Auntie J's wild rice stuffing with sausage after that. Mashed potatoes come in a close third (no, I almost never have them any other time of the year.)

                                                  Waddaya mean butter is not a form of gravy???

                                                  1 Reply
                                                  1. re: KaimukiMan

                                                    oh, and if there are no pillsbury crescent rolls my brother curls up into a ball on the floor and moans and wails. these also require butter.

                                                  2. New Mexico red chile used as a gravy.

                                                    2 Replies
                                                    1. re: Passadumkeg

                                                      You and I are on the same page with the need to spice up the traditional menu a bit. My solution is Bombay Potatoes but I think NM Red Chili would work too. BTW at Christmas I think you'd have to use Christmas chili

                                                      1. re: kagemusha49

                                                        In New Mexico, posole is a Christmas tradition, but I can make it Christmas style. :O)

                                                    2. Oyster stuffing goes without saying. After that, it would be either mashed potatoes topped with sauerkraut and kielbasa, or carrots in white sauce with lots of white pepper.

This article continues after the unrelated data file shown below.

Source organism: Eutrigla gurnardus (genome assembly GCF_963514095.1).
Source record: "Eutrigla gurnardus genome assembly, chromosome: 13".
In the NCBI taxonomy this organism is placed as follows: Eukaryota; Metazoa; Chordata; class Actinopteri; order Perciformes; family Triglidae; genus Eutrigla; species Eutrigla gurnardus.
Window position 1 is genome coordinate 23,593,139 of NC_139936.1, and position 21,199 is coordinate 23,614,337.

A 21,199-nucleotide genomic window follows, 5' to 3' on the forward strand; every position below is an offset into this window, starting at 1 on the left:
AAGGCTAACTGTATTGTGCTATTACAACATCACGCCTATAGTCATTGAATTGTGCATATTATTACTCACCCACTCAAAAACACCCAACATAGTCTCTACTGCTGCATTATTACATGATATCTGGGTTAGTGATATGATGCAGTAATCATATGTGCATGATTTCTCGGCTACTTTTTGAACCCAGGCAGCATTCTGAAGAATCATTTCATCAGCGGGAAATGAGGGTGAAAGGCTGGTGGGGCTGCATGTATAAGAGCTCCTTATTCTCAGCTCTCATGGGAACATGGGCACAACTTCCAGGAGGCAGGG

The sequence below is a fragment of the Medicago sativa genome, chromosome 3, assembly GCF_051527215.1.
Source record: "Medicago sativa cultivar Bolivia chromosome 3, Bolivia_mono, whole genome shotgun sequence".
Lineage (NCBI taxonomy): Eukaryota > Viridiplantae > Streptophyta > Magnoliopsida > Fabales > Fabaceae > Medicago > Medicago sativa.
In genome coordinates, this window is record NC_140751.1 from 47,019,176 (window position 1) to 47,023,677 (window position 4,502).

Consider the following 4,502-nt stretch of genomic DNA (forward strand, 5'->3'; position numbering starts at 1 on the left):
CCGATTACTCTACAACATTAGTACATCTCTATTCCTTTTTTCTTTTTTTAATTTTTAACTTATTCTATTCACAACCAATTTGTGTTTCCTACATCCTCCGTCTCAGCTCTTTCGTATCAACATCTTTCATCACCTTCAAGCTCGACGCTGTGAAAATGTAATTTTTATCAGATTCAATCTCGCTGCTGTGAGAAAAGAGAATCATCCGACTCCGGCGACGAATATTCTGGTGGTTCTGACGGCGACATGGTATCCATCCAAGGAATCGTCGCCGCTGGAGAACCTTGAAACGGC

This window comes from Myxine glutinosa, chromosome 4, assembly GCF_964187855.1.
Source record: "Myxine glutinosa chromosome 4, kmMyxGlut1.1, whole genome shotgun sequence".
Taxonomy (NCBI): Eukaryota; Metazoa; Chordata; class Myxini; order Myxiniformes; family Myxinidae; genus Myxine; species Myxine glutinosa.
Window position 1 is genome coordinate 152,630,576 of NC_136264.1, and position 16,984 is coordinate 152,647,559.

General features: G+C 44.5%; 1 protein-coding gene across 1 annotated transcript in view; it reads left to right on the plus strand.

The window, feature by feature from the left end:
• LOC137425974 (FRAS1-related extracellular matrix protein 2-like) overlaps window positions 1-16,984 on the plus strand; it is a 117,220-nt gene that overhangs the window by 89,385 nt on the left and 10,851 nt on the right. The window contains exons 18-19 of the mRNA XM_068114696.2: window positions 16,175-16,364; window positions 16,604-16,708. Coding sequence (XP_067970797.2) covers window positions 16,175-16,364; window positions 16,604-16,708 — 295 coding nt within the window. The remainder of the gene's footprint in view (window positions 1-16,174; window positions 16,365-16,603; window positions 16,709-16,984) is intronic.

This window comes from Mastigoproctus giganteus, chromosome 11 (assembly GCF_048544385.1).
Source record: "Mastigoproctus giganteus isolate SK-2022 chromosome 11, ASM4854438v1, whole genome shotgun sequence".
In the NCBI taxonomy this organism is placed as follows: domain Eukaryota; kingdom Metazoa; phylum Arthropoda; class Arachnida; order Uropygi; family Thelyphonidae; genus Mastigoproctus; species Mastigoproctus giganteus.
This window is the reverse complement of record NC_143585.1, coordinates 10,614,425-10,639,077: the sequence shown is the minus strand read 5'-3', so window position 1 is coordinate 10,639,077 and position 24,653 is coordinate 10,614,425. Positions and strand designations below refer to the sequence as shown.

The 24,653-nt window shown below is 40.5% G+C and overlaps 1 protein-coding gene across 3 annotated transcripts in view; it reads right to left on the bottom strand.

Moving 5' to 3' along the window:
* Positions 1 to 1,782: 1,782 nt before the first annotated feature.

1. Like so many others, stuffing was always my favorite. However, a few years ago the sister who traditionally hosts Thanksgiving moved to a new town with a wonderful bakery. So now I'm really looking forward to the variety of rolls I'll be served in a few weeks.

                                                        2 Replies
                                                        1. re: gaffk

                                                          Blargh, OK now I can't decide and have a list of things I most look forward to. Thanksgiving is the week of the year that I eat foods that I don't eat any other time - rolls among them. Just set the basket right next to my plate.

                                                          1. re: fldhkybnva

                                                            With the really good farmer's market butter please.

                                                        2. Macaroni and cheese. I've only recently learned it's not present on most Thanksgiving tables but it was a staple at ours and probably the only time during the year that I indulge.